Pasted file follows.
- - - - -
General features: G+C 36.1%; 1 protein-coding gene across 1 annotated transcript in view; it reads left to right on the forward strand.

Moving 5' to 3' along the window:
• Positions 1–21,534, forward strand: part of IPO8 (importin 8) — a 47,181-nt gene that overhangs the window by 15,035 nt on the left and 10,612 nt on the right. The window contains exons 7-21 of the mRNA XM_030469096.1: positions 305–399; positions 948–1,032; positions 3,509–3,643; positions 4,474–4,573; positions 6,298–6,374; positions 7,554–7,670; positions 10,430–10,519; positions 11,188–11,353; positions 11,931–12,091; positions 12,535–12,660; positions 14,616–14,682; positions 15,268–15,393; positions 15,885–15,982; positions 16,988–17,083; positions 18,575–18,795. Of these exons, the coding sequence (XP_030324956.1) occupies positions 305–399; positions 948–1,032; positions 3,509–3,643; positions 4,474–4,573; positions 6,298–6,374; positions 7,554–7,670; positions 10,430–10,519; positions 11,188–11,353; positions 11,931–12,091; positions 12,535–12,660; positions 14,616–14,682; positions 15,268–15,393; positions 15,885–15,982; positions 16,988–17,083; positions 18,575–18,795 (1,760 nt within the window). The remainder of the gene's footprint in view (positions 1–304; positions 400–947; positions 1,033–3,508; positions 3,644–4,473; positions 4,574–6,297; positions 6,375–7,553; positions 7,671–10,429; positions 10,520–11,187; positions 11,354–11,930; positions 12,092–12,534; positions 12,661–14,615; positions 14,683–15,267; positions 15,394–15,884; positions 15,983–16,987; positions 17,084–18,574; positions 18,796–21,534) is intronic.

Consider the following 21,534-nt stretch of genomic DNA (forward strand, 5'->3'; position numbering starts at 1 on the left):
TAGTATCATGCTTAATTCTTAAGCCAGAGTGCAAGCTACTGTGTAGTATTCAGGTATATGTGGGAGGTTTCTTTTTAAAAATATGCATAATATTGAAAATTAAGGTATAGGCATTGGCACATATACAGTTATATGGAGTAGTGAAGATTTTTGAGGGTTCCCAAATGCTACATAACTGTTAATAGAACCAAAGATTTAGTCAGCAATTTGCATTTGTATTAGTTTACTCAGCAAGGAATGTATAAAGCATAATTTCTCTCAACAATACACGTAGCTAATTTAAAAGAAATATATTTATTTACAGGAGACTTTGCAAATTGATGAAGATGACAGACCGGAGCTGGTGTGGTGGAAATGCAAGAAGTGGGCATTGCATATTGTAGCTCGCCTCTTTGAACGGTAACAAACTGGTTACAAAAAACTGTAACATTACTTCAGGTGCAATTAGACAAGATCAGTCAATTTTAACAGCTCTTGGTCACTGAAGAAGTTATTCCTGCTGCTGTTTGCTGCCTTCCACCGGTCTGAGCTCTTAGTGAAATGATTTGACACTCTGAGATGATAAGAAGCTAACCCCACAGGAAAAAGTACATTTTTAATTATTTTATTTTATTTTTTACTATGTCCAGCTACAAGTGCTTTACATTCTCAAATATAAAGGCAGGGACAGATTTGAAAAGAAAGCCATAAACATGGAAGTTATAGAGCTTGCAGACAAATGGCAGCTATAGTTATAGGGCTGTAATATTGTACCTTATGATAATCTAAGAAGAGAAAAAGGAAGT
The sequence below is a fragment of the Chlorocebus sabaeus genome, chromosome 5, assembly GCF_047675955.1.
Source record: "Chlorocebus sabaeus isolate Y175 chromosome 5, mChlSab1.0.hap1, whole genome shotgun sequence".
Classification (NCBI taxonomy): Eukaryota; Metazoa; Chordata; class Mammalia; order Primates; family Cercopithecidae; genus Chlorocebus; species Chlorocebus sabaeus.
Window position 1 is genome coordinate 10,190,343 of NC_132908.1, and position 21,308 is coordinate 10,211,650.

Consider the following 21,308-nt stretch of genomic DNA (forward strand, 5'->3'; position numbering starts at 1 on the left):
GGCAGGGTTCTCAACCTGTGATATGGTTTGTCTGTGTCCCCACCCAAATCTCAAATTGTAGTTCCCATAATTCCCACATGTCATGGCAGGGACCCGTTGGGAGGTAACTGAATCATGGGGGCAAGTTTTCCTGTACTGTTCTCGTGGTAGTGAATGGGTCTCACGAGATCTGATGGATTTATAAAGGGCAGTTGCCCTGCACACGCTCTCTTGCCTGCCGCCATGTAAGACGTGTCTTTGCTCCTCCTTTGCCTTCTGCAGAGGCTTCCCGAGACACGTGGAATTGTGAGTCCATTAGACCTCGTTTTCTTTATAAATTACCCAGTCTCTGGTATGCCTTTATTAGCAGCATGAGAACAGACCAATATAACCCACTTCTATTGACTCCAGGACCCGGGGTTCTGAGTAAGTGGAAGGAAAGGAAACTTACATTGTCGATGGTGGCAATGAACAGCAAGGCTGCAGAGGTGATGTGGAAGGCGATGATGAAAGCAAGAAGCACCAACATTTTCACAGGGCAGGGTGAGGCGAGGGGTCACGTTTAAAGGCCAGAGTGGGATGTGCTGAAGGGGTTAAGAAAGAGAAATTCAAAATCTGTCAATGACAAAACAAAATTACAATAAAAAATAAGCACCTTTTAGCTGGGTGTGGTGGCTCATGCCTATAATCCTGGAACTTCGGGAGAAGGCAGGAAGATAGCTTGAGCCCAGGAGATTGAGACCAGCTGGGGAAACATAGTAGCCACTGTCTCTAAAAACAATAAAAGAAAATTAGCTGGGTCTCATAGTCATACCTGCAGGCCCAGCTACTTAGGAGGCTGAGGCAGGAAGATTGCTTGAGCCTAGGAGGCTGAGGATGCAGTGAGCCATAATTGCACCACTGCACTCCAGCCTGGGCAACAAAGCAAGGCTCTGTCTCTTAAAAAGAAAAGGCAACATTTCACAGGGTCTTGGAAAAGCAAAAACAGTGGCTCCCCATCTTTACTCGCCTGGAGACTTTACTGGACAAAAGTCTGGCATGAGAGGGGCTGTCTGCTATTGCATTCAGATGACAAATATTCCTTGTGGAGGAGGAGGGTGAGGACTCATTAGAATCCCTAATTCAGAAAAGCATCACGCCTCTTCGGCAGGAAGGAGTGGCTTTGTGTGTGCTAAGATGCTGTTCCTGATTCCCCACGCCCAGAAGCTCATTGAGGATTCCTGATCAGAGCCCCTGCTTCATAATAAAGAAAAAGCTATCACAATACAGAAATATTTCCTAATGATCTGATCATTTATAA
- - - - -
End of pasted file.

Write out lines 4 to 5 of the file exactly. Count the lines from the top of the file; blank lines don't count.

Consider the following 21,534-nt stretch of genomic DNA (forward strand, 5'->3'; position numbering starts at 1 on the left):
TAGTATCATGCTTAATTCTTAAGCCAGAGTGCAAGCTACTGTGTAGTATTCAGGTATATGTGGGAGGTTTCTTTTTAAAAATATGCATAATATTGAAAATTAAGGTATAGGCATTGGCACATATACAGTTATATGGAGTAGTGAAGATTTTTGAGGGTTCCCAAATGCTACATAACTGTTAATAGAACCAAAGATTTAGTCAGCAATTTGCATTTGTATTAGTTTACTCAGCAAGGAATGTATAAAGCATAATTTCTCTCAACAATACACGTAGCTAATTTAAAAGAAATATATTTATTTACAGGAGACTTTGCAAATTGATGAAGATGACAGACCGGAGCTGGTGTGGTGGAAATGCAAGAAGTGGGCATTGCATATTGTAGCTCGCCTCTTTGAACGGTAACAAACTGGTTACAAAAAACTGTAACATTACTTCAGGTGCAATTAGACAAGATCAGTCAATTTTAACAGCTCTTGGTCACTGAAGAAGTTATTCCTGCTGCTGTTTGCTGCCTTCCACCGGTCTGAGCTCTTAGTGAAATGATTTGACACTCTGAGATGATAAGAAGCTAACCCCACAGGAAAAAGTACATTTTTAATTATTTTATTTTATTTTTTACTATGTCCAGCTACAAGTGCTTTACATTCTCAAATATAAAGGCAGGGACAGATTTGAAAAGAAAGCCATAAACATGGAAGTTATAGAGCTTGCAGACAAATGGCAGCTATAGTTATAGGGCTGTAATATTGTACCTTATGATAATCTAAGAAGAGAAAAAGGAAGT